Requests for Information

When a state securities regulator notifies a registrant, generally done by email, that an examination is being conducted, the regulator will begin with requests for information from the firm. This request can often be made in conjunction with the notice of examination and will generally be communicated by providing a list of books and records. It is important to read through the requests carefully and ask for clarification from the assigned examiner on any unclear request. This is important in order to prevent any incorrect assumption(s), which can result in either the wrong record being provided or inadvertently providing more information than was requested. Understanding the requests as completely as possible will save time and efforts for both the examiner and the examinee.

New firms and firms that have not been examined before can be a bit overwhelmed by the volume of records required to be provided for an exam. A number of states have certain books and records requirements posted publicly on their website, which also directs the reader to the exact section of the regulations to review that outline the minimal requirements for an examination. Check with your regulator[1] to know what to expect in advance. An important reminder that any records which are not part of registered activities or generally outside the scope of the regulatory authority that are comingled with any records covered under the examination authority can be subject to the examination, with a general exception of privileged records with counsel. When responding to a records request electronically, it’s important to only provide requested documents vs. additional information, unless necessary.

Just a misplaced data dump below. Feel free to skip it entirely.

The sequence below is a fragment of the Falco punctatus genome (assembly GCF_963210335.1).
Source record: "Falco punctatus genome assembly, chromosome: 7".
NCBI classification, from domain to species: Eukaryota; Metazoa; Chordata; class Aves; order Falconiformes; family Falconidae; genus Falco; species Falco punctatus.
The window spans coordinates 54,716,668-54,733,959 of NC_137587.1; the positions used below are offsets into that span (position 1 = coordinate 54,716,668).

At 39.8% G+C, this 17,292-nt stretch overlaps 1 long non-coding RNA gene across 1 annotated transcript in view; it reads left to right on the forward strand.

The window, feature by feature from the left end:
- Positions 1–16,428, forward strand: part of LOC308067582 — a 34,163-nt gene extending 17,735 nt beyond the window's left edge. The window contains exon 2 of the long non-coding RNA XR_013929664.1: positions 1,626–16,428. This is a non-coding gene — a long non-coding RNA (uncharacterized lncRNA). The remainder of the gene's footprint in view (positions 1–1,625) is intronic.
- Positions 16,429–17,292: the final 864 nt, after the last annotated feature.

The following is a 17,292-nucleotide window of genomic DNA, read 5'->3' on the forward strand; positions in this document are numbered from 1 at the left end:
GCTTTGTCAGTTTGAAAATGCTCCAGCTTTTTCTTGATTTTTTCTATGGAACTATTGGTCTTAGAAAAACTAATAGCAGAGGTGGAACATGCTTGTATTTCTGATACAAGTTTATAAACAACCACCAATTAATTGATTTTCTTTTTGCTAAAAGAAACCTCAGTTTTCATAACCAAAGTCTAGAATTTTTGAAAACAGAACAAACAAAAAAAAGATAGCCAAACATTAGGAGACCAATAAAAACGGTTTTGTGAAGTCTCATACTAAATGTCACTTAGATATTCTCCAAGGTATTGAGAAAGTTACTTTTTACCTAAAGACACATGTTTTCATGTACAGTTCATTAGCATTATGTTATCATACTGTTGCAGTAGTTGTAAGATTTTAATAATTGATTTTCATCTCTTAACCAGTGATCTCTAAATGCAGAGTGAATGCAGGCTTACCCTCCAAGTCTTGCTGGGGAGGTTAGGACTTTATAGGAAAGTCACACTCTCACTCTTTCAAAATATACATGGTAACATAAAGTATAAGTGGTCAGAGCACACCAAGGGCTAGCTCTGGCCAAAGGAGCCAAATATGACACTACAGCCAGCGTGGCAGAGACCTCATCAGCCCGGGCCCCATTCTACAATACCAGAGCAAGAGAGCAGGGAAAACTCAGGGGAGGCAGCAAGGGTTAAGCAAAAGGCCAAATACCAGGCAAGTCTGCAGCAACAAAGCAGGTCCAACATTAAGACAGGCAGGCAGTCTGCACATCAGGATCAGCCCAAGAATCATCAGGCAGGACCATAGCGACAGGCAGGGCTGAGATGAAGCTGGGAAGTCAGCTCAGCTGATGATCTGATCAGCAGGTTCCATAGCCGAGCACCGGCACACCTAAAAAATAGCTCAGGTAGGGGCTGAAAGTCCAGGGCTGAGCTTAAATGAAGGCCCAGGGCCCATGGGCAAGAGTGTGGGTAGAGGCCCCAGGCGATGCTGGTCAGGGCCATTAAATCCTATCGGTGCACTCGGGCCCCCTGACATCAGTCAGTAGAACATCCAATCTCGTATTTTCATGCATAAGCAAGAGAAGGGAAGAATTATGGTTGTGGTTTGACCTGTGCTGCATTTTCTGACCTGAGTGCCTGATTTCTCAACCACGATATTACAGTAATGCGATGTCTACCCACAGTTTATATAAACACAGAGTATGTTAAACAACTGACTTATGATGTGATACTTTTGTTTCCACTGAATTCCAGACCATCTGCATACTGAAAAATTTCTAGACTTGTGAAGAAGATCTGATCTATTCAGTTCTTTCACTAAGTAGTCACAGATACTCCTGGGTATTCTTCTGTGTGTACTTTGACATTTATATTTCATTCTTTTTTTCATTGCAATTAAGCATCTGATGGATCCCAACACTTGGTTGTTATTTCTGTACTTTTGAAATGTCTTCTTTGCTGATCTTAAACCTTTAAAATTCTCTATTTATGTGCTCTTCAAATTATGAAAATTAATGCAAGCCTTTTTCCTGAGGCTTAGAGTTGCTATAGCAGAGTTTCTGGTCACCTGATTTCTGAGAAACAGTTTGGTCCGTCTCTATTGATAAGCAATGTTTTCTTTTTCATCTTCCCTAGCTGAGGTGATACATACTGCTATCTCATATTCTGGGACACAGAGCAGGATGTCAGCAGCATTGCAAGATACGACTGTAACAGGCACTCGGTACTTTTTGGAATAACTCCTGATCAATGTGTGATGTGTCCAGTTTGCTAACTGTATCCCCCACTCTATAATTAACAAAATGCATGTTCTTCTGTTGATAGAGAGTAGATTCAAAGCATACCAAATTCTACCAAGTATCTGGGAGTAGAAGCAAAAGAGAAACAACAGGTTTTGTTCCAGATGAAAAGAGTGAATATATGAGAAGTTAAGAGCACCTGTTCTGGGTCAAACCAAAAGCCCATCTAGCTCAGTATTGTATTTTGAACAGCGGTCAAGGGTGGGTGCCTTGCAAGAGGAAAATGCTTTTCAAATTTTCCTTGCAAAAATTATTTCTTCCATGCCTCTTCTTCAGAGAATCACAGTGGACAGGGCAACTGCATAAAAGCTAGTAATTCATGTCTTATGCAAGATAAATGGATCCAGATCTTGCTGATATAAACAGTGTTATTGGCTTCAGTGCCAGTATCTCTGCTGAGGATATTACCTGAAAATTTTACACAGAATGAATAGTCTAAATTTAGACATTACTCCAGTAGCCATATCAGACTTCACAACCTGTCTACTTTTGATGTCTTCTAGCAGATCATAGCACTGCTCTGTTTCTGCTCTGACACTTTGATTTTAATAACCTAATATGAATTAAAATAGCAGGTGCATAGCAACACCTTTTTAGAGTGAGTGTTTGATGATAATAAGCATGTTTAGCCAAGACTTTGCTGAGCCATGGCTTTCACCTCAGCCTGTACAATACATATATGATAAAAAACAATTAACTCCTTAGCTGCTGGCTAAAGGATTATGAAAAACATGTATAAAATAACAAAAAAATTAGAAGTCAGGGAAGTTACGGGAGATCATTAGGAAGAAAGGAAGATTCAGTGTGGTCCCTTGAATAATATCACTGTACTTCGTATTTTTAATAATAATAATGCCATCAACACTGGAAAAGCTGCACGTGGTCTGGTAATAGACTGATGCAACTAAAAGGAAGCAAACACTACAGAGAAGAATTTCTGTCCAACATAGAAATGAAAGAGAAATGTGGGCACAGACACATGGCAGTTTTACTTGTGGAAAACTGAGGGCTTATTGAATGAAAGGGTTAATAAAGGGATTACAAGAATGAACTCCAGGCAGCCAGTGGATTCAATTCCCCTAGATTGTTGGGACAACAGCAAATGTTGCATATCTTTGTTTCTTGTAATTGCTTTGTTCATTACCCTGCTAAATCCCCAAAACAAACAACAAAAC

Another way a regulator will request information is through an interview with certain firm personnel. Typically, the interview is conducted with the Chief Compliance Officer (“CCO”), principal officer of the firm, and/or the Portfolio Manager.[2] With state registrants, it is not uncommon for these roles to be held by the same person. The interview process is meant to obtain an overview of the firm, its activities, and steps taken for general adherence to common compliance requirements. The examiners use the information provided in the interview(s) as a guide when reviewing the requested information.